My kids are getting bored of the cliched ‘when I was young, we…’ conversation starter. I am at serious risk of developing boringblokeitus as I explain how, even if it wasn’t ‘better’ per se in my day, life was certainly a lot more fun.

Reminiscing the other night around a firepit as I taught the kids the age-old tradition of the charcoaling of the marshmallow, I, along with the able assistance of Private Peroni, started reeling off a list of wonders from yesteryear. It will cost me, as a trip to yesteryear don’t come cheap. A large proportion of these bygone activities I have promised I will introduce them to, if they are still on sale, add a couple of retro zeros onto the price tag.

Some of the old products are still with us today, including Matey. I purchased a bottle recently and, even though the label miraculously still gets away with reinforcing stale gender stereotypes, the receptacle is smaller.

On a Friday night we would go to Blockbuster and choose a film, before they were rebranded as ‘movies'. I remember a revelation one night when, arriving in Rye, East Sussex, they had installed a touchscreen video dispenser, which lasted a week before the screen got cracked.

We would spend happy Saturdays banging gunpowder caps with my dad’s hammer we had pilfered from the garage.

All the women went through a perm stage, as did some of the older boys, once Kevin Keegan, then the Ronaldo of his day, succumbed to the lure of the crimper.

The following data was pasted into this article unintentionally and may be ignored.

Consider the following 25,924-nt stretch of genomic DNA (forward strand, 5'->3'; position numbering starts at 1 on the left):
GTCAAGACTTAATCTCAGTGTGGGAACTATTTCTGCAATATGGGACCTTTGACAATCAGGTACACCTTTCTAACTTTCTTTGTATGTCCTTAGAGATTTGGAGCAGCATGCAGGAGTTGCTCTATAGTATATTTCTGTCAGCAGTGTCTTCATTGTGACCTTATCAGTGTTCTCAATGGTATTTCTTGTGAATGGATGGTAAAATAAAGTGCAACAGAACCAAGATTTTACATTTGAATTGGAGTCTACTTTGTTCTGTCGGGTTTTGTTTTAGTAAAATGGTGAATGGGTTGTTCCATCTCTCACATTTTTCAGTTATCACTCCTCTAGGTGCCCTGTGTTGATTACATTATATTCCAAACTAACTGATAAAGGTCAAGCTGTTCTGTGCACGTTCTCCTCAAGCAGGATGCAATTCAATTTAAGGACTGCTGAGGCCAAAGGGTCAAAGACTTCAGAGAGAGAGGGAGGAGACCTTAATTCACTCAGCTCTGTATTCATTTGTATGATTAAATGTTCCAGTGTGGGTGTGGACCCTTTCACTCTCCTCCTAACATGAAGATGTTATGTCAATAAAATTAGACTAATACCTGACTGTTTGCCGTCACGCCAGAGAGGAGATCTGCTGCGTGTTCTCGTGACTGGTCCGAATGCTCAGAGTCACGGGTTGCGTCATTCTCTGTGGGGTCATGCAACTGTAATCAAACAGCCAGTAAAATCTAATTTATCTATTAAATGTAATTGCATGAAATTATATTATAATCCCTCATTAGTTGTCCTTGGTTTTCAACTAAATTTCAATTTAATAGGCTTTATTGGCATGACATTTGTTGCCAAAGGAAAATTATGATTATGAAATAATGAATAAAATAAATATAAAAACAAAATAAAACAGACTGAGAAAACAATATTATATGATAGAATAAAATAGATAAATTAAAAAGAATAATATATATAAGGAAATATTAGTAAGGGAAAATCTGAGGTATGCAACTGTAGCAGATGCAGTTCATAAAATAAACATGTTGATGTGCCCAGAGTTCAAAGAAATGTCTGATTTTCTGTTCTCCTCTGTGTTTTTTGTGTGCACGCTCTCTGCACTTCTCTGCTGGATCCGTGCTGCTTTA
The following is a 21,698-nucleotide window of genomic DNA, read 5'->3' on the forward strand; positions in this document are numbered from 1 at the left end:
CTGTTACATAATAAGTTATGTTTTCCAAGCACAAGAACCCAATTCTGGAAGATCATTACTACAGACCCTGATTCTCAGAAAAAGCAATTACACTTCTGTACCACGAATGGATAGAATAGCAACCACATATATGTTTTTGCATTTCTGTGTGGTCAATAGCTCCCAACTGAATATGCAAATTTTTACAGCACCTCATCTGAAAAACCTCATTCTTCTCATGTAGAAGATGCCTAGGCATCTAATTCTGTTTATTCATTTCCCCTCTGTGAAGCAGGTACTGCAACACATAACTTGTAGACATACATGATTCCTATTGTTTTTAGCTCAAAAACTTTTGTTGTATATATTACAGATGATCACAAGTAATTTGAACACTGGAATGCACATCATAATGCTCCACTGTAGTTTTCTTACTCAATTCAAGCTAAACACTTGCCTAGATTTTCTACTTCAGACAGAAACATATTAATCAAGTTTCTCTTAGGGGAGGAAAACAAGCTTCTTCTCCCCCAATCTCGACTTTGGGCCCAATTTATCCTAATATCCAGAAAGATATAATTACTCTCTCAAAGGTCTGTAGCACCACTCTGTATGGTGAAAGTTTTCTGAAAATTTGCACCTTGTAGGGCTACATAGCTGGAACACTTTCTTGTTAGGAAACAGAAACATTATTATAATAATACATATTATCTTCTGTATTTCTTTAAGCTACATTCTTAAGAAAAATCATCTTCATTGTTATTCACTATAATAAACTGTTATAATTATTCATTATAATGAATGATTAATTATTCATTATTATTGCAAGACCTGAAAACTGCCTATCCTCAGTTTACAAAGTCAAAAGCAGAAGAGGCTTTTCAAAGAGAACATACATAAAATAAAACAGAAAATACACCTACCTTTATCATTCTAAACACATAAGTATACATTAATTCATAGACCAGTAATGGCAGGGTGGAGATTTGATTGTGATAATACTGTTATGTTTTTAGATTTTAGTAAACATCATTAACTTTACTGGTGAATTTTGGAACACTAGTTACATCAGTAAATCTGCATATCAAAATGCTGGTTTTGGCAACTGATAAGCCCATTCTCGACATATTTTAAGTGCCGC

Endless hours were spent inspecting random magazine pages in hedgerows and poking white dog poop with sticks before we would bundle into a friend’s house to enjoy a soda stream, and, under the guise of going to admire his brother's huge plastic hi-fi, we would instead admire his illicit booze collection that had been stumbled across under his bed.

We would enjoy 10p mixed bags of sweets that we didn't dare drop on the carpet. Not that it mattered anyhow as there seemed to be an obsession with covering each square inch of flooring with thick plastic matting to ‘protect it’, what from, I am still unsure. A phone call would cost ten pence, which we would have to pretend to put in the money box by the phone on the marble elephant table, before father would temporarily take the lock off. You would then spend 20 minutes trying to dial a number. One slip of the finger and the process would have to be repeated.

The weekly sojourns to town were spent window shopping at Our Price, eating sweets bought from Woollies pick and mix (is it any surprise they went belly up?), before popping into Tandy to admire the latest in tech called the Walkman. The day would be capped off by peering through the windows of Chelsea Girl, purely for research purposes of course.

Bubble-gum in sticker packs, taping the Top 40 on a portable tape player, eating fish and chips out of newspaper and attempting to avoid roundabout decapitation in a playpark would take up the remainder of the weekend before terrorising your teachers come Monday. They would then get their revenge as they threw you over a vaulting horse or launched a blackboard rubber from 40 yards at your temple. Still, a trip to A & E wasn’t such a grind back then. You could park for free within a mile of the hospital entrance and 20 minutes was classed as waiting a lifetime.

Yes, take me back. Carefree? Most certainly. More dangerous? Hell, yeah. We had no seat belts and it often felt as if the life expectancy of a kid was around 14, but by god it was fun. Now it is commercialised, fraught with unseen danger as we wrap our kids in cotton wool and sit indoors reminiscing and wondering what happened to the French exchange student we fell in love with aged 12 after spectacularly failing to impress her with our lame attempts at Electric Boogaloo.